Siobhan Davies is perhaps our foremost contemporary choreographer, with a career stretching back over 25 years. During that time she has forged a distinctive choreographic path and developed an unmistakeable style; yet she remains committed to constantly challenging her own creative vision.
The questions that concern her are, too, creative challenges for the viewer’s imagination. Can dance suggest stories, feelings and relationships without being literal or narrative? How rich and complex can motion be while still remaining legible? What effects are generated by the pacing and placing of movement, by different rhythms, by the interplay of sound and light and set? A Davies work casts a net of motion, music, dance and design that, by speaking directly to our senses, tugs at our imaginations.
A Davies work casts a net of motion, music, dance and design that, by speaking directly to our senses, tugs at our imaginations.
That was certainly true of last year’s Wild Air, in which stillness and silence were as vital and eloquent as action and energy. Lasting an hour, it was Davies’s longest work to date, and she was concerned to sustain and develop a set of themes and images without resorting to sequential storytelling or simple portraiture. Her new piece, Of oil and water, is also an hour long, and builds on that experience while taking a new direction.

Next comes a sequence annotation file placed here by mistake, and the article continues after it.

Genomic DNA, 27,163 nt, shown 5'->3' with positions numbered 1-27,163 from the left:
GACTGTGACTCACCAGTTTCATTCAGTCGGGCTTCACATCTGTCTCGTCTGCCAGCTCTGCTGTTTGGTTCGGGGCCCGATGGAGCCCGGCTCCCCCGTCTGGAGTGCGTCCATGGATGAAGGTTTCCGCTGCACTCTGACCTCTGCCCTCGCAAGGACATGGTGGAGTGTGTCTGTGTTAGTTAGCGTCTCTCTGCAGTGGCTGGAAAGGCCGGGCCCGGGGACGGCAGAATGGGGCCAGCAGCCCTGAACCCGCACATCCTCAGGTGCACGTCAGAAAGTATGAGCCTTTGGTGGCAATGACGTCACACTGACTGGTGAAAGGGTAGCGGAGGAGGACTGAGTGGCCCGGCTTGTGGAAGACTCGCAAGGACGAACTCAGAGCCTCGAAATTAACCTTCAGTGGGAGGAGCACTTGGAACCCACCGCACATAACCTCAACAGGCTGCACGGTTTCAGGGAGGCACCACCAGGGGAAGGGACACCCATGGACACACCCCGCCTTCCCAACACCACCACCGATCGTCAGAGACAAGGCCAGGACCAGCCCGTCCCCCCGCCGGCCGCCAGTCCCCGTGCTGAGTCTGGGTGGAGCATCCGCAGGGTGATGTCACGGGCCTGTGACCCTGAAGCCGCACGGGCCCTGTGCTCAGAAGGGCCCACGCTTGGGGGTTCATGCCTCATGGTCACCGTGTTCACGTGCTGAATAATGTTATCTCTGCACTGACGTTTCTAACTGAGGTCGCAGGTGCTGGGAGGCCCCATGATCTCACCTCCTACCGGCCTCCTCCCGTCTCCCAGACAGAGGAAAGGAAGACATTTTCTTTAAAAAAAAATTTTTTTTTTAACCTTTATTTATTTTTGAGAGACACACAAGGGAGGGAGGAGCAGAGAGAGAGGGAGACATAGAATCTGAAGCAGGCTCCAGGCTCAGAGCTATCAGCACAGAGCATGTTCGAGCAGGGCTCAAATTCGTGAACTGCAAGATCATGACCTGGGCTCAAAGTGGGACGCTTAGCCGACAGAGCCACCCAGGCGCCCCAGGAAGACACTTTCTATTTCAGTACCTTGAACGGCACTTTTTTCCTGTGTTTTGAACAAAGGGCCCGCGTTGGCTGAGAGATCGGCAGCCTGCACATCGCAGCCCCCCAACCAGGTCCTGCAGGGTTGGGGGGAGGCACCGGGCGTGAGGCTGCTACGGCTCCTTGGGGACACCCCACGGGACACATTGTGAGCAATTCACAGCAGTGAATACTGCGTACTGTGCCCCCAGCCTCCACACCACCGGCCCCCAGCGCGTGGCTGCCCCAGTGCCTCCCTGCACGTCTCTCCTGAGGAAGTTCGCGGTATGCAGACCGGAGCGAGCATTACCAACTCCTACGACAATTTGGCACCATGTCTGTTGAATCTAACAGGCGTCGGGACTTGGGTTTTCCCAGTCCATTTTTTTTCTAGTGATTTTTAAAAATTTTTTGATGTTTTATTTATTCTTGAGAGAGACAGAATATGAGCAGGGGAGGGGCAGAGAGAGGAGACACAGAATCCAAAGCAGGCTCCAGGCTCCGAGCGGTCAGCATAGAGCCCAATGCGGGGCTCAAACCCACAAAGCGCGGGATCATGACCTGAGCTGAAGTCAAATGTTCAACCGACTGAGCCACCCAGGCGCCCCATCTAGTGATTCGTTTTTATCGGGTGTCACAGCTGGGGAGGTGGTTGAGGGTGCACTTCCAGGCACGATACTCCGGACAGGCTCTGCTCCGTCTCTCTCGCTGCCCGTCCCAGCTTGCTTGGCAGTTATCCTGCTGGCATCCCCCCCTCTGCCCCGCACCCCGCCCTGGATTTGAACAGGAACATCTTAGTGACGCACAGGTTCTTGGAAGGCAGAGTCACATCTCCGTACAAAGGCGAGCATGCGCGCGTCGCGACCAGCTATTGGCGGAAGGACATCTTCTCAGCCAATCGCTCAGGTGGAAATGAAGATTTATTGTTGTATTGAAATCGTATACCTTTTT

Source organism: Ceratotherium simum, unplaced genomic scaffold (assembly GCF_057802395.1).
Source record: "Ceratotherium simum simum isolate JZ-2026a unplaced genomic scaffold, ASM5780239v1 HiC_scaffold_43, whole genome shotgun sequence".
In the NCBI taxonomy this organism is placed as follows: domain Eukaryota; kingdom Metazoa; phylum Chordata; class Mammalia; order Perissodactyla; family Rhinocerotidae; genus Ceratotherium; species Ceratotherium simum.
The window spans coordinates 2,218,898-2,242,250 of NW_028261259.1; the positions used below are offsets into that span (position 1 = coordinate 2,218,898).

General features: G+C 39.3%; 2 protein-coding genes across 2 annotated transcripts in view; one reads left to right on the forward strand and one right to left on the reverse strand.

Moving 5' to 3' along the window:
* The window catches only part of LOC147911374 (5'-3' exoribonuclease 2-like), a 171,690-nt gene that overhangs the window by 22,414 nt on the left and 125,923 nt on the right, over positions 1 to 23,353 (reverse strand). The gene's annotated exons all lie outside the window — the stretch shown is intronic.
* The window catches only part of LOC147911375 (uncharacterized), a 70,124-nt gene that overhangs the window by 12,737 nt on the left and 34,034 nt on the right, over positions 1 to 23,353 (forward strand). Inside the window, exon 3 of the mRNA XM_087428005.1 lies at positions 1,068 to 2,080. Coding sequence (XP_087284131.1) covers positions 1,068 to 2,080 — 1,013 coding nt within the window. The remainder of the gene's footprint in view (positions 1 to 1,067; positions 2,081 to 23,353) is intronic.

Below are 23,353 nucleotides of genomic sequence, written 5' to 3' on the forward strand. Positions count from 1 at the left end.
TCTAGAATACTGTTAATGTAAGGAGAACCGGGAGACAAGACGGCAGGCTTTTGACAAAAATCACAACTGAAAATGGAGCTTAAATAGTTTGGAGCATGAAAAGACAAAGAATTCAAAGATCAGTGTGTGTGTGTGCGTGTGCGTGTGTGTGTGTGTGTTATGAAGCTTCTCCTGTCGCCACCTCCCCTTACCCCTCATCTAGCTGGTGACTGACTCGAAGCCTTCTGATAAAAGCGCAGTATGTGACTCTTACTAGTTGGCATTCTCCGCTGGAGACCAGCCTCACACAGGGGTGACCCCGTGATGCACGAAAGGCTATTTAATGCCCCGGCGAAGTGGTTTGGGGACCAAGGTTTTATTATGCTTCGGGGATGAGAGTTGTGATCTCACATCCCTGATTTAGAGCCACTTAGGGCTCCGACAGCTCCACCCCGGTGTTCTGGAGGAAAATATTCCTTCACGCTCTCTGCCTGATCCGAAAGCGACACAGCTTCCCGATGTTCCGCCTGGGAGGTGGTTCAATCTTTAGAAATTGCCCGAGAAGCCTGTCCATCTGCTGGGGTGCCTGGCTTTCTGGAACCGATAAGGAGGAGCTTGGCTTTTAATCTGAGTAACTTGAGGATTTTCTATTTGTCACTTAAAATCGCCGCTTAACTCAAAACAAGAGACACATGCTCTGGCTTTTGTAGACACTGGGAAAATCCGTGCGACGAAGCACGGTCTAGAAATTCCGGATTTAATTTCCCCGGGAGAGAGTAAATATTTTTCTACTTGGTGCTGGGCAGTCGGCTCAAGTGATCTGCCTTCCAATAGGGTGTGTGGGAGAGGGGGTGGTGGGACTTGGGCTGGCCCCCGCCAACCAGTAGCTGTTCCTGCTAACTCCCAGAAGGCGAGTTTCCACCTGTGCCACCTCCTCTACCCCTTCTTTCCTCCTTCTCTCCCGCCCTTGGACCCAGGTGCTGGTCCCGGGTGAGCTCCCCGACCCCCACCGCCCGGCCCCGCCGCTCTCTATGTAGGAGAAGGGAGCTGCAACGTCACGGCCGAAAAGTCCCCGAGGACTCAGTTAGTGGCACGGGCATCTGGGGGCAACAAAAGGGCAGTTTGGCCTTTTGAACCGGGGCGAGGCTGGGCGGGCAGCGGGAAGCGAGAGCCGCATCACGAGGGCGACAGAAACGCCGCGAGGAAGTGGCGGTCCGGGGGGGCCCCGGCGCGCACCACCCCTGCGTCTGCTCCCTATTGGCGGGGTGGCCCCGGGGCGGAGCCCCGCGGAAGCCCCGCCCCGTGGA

As suggested by the title, a central idea is of substances that separate out into layers when put together. Imagine a flow of currents that mix but do not merge. Imagine the slippage of surfaces, the friction and drag created as they move across each other, now gentle, now turbulent. The dancers are like those currents, each remaining distinct and separate while interacting together, touch and skin deflecting contact even as it connects them.
The commissioned music, by Orlando Gough, adds its own disparate layers, setting synthesised sounds against the astonishing vocalisations of singer Melanie Pappenheim. As always with Davies’s work, the form and composition serve as an objective physical framework which can evoke a parallel subjective world of hidden feelings and desires. In this work the dissonant layers of movement, music and design generate a driven, unsettled image of human interaction.
Davies luxuriates in elusive, allusive imagery. She is not concerned with projecting spectacle or telegraphing messages. Yet paradoxically, at its best her work seems to address us directly, to affect us personally. Her images, like her questions, are open-ended; and she’ll be happy if she can engage our senses, and through them, awaken our own intuitive answers.